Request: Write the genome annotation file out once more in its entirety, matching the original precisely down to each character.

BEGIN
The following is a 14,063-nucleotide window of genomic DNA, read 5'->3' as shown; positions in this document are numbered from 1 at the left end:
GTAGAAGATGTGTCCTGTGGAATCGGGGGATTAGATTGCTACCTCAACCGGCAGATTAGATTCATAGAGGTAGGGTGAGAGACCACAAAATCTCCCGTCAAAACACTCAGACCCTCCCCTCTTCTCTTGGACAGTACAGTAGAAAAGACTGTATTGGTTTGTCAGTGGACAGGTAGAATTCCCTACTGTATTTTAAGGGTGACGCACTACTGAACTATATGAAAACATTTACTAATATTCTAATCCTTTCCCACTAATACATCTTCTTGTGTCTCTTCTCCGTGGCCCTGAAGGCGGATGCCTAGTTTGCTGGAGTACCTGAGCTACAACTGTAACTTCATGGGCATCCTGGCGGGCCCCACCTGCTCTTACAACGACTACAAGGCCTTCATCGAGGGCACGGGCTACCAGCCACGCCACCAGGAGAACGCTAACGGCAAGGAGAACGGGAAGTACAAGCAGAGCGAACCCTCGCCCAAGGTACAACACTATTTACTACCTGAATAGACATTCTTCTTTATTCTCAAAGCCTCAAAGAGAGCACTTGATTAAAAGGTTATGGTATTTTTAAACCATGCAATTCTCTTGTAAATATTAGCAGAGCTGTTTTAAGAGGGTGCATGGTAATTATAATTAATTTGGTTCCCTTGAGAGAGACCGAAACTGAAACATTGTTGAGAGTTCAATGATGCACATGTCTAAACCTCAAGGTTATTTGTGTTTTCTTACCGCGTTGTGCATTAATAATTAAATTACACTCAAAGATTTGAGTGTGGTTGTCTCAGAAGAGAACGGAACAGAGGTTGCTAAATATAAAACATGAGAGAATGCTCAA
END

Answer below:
The following is a 14,063-nucleotide window of genomic DNA, read 5'->3' as shown; positions in this document are numbered from 1 at the left end:
GTAGAAGATGTGTCCTGTGGAATCGGGGGATTAGATTGCTACCTCAACCGGCAGATTAGATTCATAGAGGTAGGGTGAGAGACCACAAAATCTCCCGTCAAAACACTCAGACCCTCCCCTCTTCTCTTGGACAGTACAGTAGAAAAGACTGTATTGGTTTGTCAGTGGACAGGTAGAATTCCCTACTGTATTTTAAGGGTGACGCACTACTGAACTATATGAAAACATTTACTAATATTCTAATCCTTTCCCACTAATACATCTTCTTGTGTCTCTTCTCCGTGGCCCTGAAGGCGGATGCCTAGTTTGCTGGAGTACCTGAGCTACAACTGTAACTTCATGGGCATCCTGGCGGGCCCCACCTGCTCTTACAACGACTACAAGGCCTTCATCGAGGGCACGGGCTACCAGCCACGCCACCAGGAGAACGCTAACGGCAAGGAGAACGGGAAGTACAAGCAGAGCGAACCCTCGCCCAAGGTACAACACTATTTACTACCTGAATAGACATTCTTCTTTATTCTCAAAGCCTCAAAGAGAGCACTTGATTAAAAGGTTATGGTATTTTTAAACCATGCAATTCTCTTGTAAATATTAGCAGAGCTGTTTTAAGAGGGTGCATGGTAATTATAATTAATTTGGTTCCCTTGAGAGAGACCGAAACTGAAACATTGTTGAGAGTTCAATGATGCACATGTCTAAACCTCAAGGTTATTTGTGTTTTCTTACCGCGTTGTGCATTAATAATTAAATTACACTCAAAGATTTGAGTGTGGTTGTCTCAGAAGAGAACGGAACAGAGGTTGCTAAATATAAAACATGAGAGAATGCTCAA